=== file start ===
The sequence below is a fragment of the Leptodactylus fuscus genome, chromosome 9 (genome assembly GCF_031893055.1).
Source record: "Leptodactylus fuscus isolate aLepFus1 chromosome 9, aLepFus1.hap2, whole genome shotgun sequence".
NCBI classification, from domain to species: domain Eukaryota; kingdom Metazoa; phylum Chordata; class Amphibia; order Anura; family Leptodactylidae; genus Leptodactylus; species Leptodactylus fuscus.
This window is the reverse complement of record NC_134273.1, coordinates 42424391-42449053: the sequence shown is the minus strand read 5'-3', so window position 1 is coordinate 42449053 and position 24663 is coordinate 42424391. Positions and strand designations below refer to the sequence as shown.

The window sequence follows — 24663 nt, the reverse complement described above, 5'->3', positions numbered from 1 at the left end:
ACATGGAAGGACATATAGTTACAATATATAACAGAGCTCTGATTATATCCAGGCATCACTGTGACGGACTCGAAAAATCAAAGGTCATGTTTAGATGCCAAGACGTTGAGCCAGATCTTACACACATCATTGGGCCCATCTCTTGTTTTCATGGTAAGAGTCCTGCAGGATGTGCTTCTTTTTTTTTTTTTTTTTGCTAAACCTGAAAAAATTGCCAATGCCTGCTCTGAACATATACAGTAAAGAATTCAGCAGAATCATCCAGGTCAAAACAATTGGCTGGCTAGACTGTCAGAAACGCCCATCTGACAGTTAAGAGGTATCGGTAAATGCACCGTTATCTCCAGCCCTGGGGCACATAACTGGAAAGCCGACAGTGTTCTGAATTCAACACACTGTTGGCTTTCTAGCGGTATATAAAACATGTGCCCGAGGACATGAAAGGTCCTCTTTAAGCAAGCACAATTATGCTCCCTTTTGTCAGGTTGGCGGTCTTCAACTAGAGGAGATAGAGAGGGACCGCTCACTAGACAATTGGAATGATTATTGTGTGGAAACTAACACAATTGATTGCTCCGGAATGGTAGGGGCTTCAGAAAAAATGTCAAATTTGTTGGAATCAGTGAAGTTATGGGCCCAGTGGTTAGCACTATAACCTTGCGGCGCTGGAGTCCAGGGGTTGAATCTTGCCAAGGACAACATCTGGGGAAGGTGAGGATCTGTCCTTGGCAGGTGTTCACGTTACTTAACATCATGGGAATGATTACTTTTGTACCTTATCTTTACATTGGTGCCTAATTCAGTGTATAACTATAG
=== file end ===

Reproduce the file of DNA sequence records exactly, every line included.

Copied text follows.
The sequence below is a fragment of the Leptodactylus fuscus genome, chromosome 9 (genome assembly GCF_031893055.1).
Source record: "Leptodactylus fuscus isolate aLepFus1 chromosome 9, aLepFus1.hap2, whole genome shotgun sequence".
NCBI classification, from domain to species: domain Eukaryota; kingdom Metazoa; phylum Chordata; class Amphibia; order Anura; family Leptodactylidae; genus Leptodactylus; species Leptodactylus fuscus.
This window is the reverse complement of record NC_134273.1, coordinates 42424391-42449053: the sequence shown is the minus strand read 5'-3', so window position 1 is coordinate 42449053 and position 24663 is coordinate 42424391. Positions and strand designations below refer to the sequence as shown.

The window sequence follows — 24663 nt, the reverse complement described above, 5'->3', positions numbered from 1 at the left end:
ACATGGAAGGACATATAGTTACAATATATAACAGAGCTCTGATTATATCCAGGCATCACTGTGACGGACTCGAAAAATCAAAGGTCATGTTTAGATGCCAAGACGTTGAGCCAGATCTTACACACATCATTGGGCCCATCTCTTGTTTTCATGGTAAGAGTCCTGCAGGATGTGCTTCTTTTTTTTTTTTTTTTTGCTAAACCTGAAAAAATTGCCAATGCCTGCTCTGAACATATACAGTAAAGAATTCAGCAGAATCATCCAGGTCAAAACAATTGGCTGGCTAGACTGTCAGAAACGCCCATCTGACAGTTAAGAGGTATCGGTAAATGCACCGTTATCTCCAGCCCTGGGGCACATAACTGGAAAGCCGACAGTGTTCTGAATTCAACACACTGTTGGCTTTCTAGCGGTATATAAAACATGTGCCCGAGGACATGAAAGGTCCTCTTTAAGCAAGCACAATTATGCTCCCTTTTGTCAGGTTGGCGGTCTTCAACTAGAGGAGATAGAGAGGGACCGCTCACTAGACAATTGGAATGATTATTGTGTGGAAACTAACACAATTGATTGCTCCGGAATGGTAGGGGCTTCAGAAAAAATGTCAAATTTGTTGGAATCAGTGAAGTTATGGGCCCAGTGGTTAGCACTATAACCTTGCGGCGCTGGAGTCCAGGGGTTGAATCTTGCCAAGGACAACATCTGGGGAAGGTGAGGATCTGTCCTTGGCAGGTGTTCACGTTACTTAACATCATGGGAATGATTACTTTTGTACCTTATCTTTACATTGGTGCCTAATTCAGTGTATAACTATAG